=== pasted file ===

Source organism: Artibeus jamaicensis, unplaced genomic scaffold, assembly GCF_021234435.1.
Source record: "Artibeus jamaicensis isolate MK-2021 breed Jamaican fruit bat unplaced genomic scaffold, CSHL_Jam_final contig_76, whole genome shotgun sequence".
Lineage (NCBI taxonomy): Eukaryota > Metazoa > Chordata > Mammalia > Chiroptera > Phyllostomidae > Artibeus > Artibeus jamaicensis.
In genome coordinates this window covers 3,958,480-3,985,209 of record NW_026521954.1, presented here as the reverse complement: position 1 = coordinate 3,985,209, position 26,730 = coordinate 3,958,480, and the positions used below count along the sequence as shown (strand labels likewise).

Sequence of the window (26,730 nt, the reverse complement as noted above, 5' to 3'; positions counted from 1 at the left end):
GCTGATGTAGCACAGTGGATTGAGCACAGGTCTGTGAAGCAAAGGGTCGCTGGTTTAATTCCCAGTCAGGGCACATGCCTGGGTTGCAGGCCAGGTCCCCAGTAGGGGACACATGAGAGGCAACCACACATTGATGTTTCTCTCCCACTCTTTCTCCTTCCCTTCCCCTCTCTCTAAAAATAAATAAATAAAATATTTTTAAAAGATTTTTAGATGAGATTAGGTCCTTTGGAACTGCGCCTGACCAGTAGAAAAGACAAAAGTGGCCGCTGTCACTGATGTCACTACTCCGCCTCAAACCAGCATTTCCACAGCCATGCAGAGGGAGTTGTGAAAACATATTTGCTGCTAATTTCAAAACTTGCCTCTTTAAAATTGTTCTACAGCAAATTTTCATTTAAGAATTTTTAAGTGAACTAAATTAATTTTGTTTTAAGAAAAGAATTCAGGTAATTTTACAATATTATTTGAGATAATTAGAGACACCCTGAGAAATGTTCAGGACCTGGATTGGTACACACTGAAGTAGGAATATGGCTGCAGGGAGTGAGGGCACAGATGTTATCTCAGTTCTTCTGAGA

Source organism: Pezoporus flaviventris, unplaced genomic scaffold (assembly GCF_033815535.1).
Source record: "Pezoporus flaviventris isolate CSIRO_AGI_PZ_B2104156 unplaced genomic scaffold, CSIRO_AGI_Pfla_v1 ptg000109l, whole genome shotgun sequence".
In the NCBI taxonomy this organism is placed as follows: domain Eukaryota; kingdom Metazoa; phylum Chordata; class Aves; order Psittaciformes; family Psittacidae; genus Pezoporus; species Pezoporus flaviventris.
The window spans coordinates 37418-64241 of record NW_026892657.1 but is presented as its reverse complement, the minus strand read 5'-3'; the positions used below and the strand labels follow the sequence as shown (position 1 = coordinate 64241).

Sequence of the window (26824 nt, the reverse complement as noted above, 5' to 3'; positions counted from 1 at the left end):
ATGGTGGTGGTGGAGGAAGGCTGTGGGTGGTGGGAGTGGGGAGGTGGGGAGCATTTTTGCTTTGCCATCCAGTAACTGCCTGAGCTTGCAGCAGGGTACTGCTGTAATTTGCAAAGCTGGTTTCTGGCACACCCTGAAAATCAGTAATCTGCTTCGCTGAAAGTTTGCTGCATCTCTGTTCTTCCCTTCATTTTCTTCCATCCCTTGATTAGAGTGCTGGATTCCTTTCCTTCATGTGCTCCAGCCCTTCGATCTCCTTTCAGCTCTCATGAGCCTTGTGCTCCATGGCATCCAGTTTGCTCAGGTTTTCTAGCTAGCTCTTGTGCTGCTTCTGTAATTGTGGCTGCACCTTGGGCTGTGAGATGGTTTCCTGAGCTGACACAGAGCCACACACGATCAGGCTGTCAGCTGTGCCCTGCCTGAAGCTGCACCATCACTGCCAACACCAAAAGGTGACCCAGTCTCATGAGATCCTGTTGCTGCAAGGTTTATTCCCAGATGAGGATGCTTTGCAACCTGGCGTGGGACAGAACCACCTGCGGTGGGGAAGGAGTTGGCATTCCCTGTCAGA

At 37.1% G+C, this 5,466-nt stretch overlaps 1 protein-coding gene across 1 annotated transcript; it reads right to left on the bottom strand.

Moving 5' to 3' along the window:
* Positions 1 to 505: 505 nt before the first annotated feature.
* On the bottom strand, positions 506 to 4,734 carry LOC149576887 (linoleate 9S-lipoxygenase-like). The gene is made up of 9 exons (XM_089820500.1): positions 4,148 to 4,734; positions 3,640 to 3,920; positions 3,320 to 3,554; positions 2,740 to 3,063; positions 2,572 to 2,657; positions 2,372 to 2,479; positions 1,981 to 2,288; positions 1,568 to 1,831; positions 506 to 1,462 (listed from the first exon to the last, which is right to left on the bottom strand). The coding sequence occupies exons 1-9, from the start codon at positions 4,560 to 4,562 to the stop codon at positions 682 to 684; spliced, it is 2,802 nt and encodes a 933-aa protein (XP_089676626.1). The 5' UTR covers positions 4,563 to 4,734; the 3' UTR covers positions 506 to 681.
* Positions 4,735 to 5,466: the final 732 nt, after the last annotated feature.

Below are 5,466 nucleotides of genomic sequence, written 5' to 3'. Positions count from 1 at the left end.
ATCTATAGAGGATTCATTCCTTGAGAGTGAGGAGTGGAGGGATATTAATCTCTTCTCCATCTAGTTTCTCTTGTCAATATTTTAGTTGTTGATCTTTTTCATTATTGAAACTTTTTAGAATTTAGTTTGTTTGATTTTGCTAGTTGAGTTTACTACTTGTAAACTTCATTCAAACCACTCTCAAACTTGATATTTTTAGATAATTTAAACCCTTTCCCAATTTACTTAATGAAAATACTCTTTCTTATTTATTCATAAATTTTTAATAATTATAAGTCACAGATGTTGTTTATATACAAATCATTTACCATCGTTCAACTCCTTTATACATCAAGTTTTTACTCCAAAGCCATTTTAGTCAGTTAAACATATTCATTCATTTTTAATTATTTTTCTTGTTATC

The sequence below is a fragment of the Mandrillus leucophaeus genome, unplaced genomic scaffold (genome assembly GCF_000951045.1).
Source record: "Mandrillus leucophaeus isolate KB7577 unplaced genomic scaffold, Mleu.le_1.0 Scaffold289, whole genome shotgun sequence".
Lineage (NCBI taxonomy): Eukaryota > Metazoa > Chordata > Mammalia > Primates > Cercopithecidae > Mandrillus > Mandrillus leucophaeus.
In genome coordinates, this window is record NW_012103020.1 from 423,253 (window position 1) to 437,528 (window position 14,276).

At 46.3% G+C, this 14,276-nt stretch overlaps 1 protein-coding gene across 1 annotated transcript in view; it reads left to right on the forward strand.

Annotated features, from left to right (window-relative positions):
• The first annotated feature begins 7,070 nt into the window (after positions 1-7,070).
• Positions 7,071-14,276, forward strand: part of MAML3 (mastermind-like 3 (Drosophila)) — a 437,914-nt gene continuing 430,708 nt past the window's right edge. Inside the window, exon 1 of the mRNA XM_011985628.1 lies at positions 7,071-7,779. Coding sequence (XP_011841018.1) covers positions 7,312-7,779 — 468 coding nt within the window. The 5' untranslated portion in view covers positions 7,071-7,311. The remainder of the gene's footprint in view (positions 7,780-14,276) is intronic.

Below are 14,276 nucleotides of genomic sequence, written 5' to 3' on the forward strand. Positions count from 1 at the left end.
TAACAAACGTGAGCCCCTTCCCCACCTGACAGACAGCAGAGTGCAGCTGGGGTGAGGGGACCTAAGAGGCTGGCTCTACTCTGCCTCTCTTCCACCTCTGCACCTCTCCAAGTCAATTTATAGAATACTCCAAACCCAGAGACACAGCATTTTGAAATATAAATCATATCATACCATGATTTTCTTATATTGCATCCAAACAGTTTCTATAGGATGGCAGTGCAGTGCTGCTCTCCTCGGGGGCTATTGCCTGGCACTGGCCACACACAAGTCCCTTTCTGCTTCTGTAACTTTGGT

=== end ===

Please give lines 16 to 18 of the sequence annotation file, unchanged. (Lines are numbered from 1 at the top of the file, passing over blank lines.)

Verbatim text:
* On the bottom strand, positions 506 to 4,734 carry LOC149576887 (linoleate 9S-lipoxygenase-like). The gene is made up of 9 exons (XM_089820500.1): positions 4,148 to 4,734; positions 3,640 to 3,920; positions 3,320 to 3,554; positions 2,740 to 3,063; positions 2,572 to 2,657; positions 2,372 to 2,479; positions 1,981 to 2,288; positions 1,568 to 1,831; positions 506 to 1,462 (listed from the first exon to the last, which is right to left on the bottom strand). The coding sequence occupies exons 1-9, from the start codon at positions 4,560 to 4,562 to the stop codon at positions 682 to 684; spliced, it is 2,802 nt and encodes a 933-aa protein (XP_089676626.1). The 5' UTR covers positions 4,563 to 4,734; the 3' UTR covers positions 506 to 681.
* Positions 4,735 to 5,466: the final 732 nt, after the last annotated feature.

Below are 5,466 nucleotides of genomic sequence, written 5' to 3'. Positions count from 1 at the left end.